PFC dysfunction and associated deficits in inhibitory control and behavioral flexibility are hallmarks of stress-related illnesses, including addiction. Substance-dependent individuals report loss of control over drug use and have difficulty modifying behaviors when reward contingencies change, potentially contributing to persistent drug seeking despite adverse consequences (Garavan and Hester, 2007; Everitt and Robbins, 2016). Being able to implement new strategies to promote behavioral change and control impulsive responses may be critical to treatment response—among cocaine-dependent individuals undergoing cognitive-behavioral therapy, higher impulsivity/risk-taking before treatment is associated with poorer treatment retention and higher relapse rates (Carroll et al., 2011).
Substance-dependent individuals exhibit structural and functional alterations in the oPFC, including blood flow abnormalities (London et al., 2000; Adinoff et al., 2006), decreased gray matter volume (Matochik et al., 2003; Tanabe et al., 2009; Dalwani et al., 2015), and decreased cortical thickness (Boulos et al., 2016). In animal models, adolescent CORT and cocaine exposure result in long-term changes in oPFC neuron structure (Gourley et al., 2012a, 2013b; DePoy et al., 2014, 2016, 2017) that are associated with maladaptive behaviors symptomatic of addiction (Lucantonio et al., 2012). Further, poor inhibitory control may be a predisposing factor for addiction (Jentsch and Taylor, 1999; Tarter et al., 2004; Groman et al., 2009; Moffitt et al., 2011), as is a history of early-life adversity (Fergusson et al., 1996; Kessler et al., 1997; Dube et al., 2003; Green et al., 2010; Afifi et al., 2012). These and other findings have led to the hypothesis that early-life adversity may affect addiction liability by impairing oPFC-mediated inhibitory control. That is, in individuals with a history of stressor exposure during sensitive developmental periods like adolescence, repeated drug use may further impair inhibitory control, exacerbating the development, persistence, and severity of addiction. Indeed, social stress during adolescence in rats causes binge-like cocaine self-administration in adulthood (Burke and Miczek, 2015).
Using an oPFC-dependent instrumental reversal task, we find that exposure to CORT during early adolescence induces perseverative errors in female, but not male, mice in adulthood. Further, intervention with a trkB agonist in mid-adolescence, when dendritic spines in the PFC undergo activity-dependent pruning or stabilization (Petanjek et al., 2011; Gourley et al., 2012a; Selemon, 2013; Chung et al., 2017) corrected decision-making strategies in CORT-exposed mice. With the caveat that the sexes were tested in independent cohorts here—precluding direct comparisons between them—we nevertheless argue that further related research may advance our understanding of how sex differences in the neurobehavioral response to adolescent adversities contribute to sex differences in vulnerability to, and clinical course of, stress-related illnesses. Our findings additionally suggest that pharmacotherapies augmenting trkB may ameliorate the enduring consequences of stressful life events occurring in adolescence.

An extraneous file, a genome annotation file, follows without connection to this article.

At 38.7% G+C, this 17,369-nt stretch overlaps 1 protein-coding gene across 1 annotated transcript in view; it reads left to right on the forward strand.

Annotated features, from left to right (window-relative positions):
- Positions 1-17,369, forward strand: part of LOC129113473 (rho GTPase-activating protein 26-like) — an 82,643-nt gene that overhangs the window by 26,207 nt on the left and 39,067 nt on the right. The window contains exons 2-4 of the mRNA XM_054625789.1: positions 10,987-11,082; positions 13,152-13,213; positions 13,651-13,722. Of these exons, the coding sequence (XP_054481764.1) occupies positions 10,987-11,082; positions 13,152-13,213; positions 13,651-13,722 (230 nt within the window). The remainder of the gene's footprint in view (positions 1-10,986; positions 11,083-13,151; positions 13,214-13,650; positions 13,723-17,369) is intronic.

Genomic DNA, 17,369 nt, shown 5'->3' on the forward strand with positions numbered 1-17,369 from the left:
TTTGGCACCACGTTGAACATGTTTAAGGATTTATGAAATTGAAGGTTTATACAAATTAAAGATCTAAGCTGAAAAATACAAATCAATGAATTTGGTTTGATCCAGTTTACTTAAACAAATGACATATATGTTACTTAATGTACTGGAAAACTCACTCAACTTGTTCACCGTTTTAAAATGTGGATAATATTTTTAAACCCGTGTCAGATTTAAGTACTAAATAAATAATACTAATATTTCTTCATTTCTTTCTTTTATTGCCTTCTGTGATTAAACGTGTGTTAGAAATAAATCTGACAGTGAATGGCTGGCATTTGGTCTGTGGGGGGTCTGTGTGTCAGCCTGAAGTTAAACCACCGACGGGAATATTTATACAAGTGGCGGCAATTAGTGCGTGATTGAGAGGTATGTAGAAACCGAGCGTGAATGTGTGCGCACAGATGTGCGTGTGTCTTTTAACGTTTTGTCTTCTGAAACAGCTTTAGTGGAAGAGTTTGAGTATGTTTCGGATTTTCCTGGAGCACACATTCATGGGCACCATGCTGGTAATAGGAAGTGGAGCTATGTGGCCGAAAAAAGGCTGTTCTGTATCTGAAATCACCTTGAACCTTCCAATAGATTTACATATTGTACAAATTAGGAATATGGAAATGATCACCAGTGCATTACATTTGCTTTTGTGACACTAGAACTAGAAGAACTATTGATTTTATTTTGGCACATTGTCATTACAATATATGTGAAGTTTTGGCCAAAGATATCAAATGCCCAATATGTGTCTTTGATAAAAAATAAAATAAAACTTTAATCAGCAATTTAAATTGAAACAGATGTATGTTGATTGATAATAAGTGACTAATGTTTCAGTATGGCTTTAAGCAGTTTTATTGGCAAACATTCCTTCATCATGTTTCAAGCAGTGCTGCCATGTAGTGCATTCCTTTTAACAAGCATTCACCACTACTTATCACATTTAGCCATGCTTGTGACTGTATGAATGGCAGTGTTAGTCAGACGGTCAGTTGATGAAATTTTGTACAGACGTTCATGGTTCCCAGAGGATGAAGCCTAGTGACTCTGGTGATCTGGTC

ETB performed the experiments, analyzed the data and wrote the manuscript. ETB and SLG designed the experiments, interpreted the data and edited the manuscript.
This work was supported by an National Institutes of Health (NIH) BRAINS award (MH101477) and the National Science Foundation Graduate Research Fellowship Program under grant number DGE-1444932. The Yerkes National Primate Research Center is supported by the Office of Research Infrastructure Programs/OD P51OD011132.
Conflict of Interest Statement
The authors declare that the research was conducted in the absence of any commercial or financial relationships that could be construed as a potential conflict of interest.
We thank A. Allen for assisting with injections.
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Keywords: juvenile, impulsivity, BDNF, tropomyosin receptor kinase B, 7,8-dihydroxyflavone
Citation: Barfield ET and Gourley SL (2017) Adolescent Corticosterone and TrkB Pharmaco-Manipulations Sex-Dependently Impact Instrumental Reversal Learning Later in Life. Front. Behav. Neurosci. 11:237. doi: 10.3389/fnbeh.2017.00237
Received: 28 July 2017; Accepted: 14 November 2017;
Published: 07 December 2017.
Edited by:Nuno Sousa, Instituto de Pesquisa em Ciências da Vida e da Saúde (ICVS), Portugal
Reviewed by:Alicia Izquierdo, University of California, Los Angeles, United States
Nicholas W. Simon, University of Pittsburgh, United States
Caitlin Anne Orsini, University of Florida, United States
Copyright © 2017 Barfield and Gourley. This is an open-access article distributed under the terms of the Creative Commons Attribution License (CC BY). The use, distribution or reproduction in other forums is permitted, provided the original author(s) or licensor are credited and that the original publication in this journal is cited, in accordance with accepted academic practice. No use, distribution or reproduction is permitted which does not comply with these terms.
*Correspondence: Shannon L. Gourley, firstname.lastname@example.org